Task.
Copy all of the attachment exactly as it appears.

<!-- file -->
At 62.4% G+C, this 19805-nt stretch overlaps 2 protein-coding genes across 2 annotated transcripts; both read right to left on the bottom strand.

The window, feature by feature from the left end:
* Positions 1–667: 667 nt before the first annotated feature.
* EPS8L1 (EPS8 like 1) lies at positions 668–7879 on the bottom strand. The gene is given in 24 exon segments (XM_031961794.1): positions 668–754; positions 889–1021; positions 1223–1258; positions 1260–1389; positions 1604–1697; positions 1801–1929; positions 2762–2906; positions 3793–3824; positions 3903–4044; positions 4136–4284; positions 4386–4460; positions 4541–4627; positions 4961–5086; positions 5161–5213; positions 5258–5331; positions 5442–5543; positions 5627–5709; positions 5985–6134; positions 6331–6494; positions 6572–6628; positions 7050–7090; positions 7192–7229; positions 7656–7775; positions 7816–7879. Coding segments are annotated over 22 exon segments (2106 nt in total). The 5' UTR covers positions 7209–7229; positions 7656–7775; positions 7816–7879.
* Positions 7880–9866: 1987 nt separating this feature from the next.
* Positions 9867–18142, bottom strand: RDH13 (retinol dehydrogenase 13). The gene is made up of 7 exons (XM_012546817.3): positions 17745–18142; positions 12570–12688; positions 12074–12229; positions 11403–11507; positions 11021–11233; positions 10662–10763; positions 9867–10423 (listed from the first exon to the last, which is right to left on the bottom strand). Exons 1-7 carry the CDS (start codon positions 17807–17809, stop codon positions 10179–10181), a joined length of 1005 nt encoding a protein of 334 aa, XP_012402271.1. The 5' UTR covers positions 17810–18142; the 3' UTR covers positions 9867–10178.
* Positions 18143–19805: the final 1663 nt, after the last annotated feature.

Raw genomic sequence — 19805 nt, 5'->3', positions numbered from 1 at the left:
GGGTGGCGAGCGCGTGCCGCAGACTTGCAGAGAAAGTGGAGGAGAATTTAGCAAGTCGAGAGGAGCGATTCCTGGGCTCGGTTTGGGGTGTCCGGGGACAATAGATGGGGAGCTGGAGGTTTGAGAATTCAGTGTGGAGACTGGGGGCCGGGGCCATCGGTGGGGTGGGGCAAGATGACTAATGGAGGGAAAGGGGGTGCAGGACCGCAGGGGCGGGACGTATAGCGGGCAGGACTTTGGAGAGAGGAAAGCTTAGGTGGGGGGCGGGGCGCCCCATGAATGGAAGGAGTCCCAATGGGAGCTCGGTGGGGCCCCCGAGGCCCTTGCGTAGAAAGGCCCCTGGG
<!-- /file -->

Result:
At 62.4% G+C, this 19805-nt stretch overlaps 2 protein-coding genes across 2 annotated transcripts; both read right to left on the bottom strand.

The window, feature by feature from the left end:
* Positions 1–667: 667 nt before the first annotated feature.
* EPS8L1 (EPS8 like 1) lies at positions 668–7879 on the bottom strand. The gene is given in 24 exon segments (XM_031961794.1): positions 668–754; positions 889–1021; positions 1223–1258; positions 1260–1389; positions 1604–1697; positions 1801–1929; positions 2762–2906; positions 3793–3824; positions 3903–4044; positions 4136–4284; positions 4386–4460; positions 4541–4627; positions 4961–5086; positions 5161–5213; positions 5258–5331; positions 5442–5543; positions 5627–5709; positions 5985–6134; positions 6331–6494; positions 6572–6628; positions 7050–7090; positions 7192–7229; positions 7656–7775; positions 7816–7879. Coding segments are annotated over 22 exon segments (2106 nt in total). The 5' UTR covers positions 7209–7229; positions 7656–7775; positions 7816–7879.
* Positions 7880–9866: 1987 nt separating this feature from the next.
* Positions 9867–18142, bottom strand: RDH13 (retinol dehydrogenase 13). The gene is made up of 7 exons (XM_012546817.3): positions 17745–18142; positions 12570–12688; positions 12074–12229; positions 11403–11507; positions 11021–11233; positions 10662–10763; positions 9867–10423 (listed from the first exon to the last, which is right to left on the bottom strand). Exons 1-7 carry the CDS (start codon positions 17807–17809, stop codon positions 10179–10181), a joined length of 1005 nt encoding a protein of 334 aa, XP_012402271.1. The 5' UTR covers positions 17810–18142; the 3' UTR covers positions 9867–10178.
* Positions 18143–19805: the final 1663 nt, after the last annotated feature.

Raw genomic sequence — 19805 nt, 5'->3', positions numbered from 1 at the left:
GGGTGGCGAGCGCGTGCCGCAGACTTGCAGAGAAAGTGGAGGAGAATTTAGCAAGTCGAGAGGAGCGATTCCTGGGCTCGGTTTGGGGTGTCCGGGGACAATAGATGGGGAGCTGGAGGTTTGAGAATTCAGTGTGGAGACTGGGGGCCGGGGCCATCGGTGGGGTGGGGCAAGATGACTAATGGAGGGAAAGGGGGTGCAGGACCGCAGGGGCGGGACGTATAGCGGGCAGGACTTTGGAGAGAGGAAAGCTTAGGTGGGGGGCGGGGCGCCCCATGAATGGAAGGAGTCCCAATGGGAGCTCGGTGGGGCCCCCGAGGCCCTTGCGTAGAAAGGCCCCTGGG